ORIGINAL RESEARCH article
Sec. Multiple Sclerosis and Neuroimmunology
Volume 13 - 2022 | https://doi.org/10.3389/fneur.2022.874211
Peptidylarginine Deiminase 2 Autoantibodies Are Linked to Less Severe Disease in Multiple Sclerosis and Post-treatment Lyme Disease
- 1Division of Rheumatology, The Johns Hopkins University School of Medicine, Baltimore, MD, United States
- 2Lyme Disease Research Center, Division of Rheumatology, The Johns Hopkins University School of Medicine, Baltimore, MD, United States
- 3Department of Neurology, The Johns Hopkins University School of Medicine, Baltimore, MD, United States
- 4Department of Neuroscience, Johns Hopkins School of Medicine, Baltimore, MD, United States
- 5Institute of Genome Sciences, University of Maryland School of Medicine, Baltimore, MD, United States
Background: Peptidylarginine deiminase 2 (PAD2) mediates the post-translational conversion of arginine residues in proteins to citrullines and is highly expressed in the central nervous system (CNS). Dysregulated PAD2 activity has been implicated in the pathogenesis of several neurologic diseases, including multiple sclerosis (MS). In this study, we sought to define the cellular and regional expression of the gene encoding for PAD2 (i.e. PADI2) in the human CNS using publicly available datasets and evaluate whether anti-PAD2 antibodies were present in patients with various neurologic diseases.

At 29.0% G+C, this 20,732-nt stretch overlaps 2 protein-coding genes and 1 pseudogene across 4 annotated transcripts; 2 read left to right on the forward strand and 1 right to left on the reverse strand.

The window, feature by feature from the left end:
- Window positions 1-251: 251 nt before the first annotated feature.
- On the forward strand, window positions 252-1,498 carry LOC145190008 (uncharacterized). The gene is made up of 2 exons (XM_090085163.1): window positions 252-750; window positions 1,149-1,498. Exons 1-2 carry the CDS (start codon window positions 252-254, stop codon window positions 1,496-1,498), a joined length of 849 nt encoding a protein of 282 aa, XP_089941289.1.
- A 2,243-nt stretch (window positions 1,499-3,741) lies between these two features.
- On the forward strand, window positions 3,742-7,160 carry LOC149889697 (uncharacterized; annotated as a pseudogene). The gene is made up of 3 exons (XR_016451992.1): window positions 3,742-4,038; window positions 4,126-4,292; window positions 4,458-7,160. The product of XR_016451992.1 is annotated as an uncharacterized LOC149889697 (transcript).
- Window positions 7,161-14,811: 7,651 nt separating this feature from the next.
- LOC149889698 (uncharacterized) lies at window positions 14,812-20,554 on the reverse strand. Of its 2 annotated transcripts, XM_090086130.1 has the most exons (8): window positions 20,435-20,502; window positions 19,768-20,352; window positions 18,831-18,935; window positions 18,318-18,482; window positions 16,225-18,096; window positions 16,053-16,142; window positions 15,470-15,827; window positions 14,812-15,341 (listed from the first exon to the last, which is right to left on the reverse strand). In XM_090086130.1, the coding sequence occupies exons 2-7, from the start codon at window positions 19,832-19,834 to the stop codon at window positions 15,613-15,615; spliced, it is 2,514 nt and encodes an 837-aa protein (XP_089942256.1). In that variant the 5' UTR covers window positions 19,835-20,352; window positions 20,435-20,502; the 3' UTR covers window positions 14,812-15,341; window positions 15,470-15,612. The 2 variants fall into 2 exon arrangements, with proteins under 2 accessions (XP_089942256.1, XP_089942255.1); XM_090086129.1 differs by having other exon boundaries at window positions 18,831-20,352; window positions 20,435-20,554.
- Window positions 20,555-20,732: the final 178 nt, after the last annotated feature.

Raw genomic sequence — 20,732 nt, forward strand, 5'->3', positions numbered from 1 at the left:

Methods: A total of 491 study participants were included in this study: 91 people with MS, 32 people with neuromyelitis optica (NMO), 281 people with post-treatment Lyme disease (PTLD), and 87 healthy controls. To measure PADI2 expression in the CNS from healthy individuals, publicly available tissue and single cell RNA sequencing data was analyzed. Anti-PAD2 antibodies were measured in the serum of study participants using anti-PAD2 ELISA. Clinical and demographic variables were compared according to anti-PAD2 antibody positivity for the MS and PTLD groups and correlations between anti-PAD2 levels and disease severity were examined.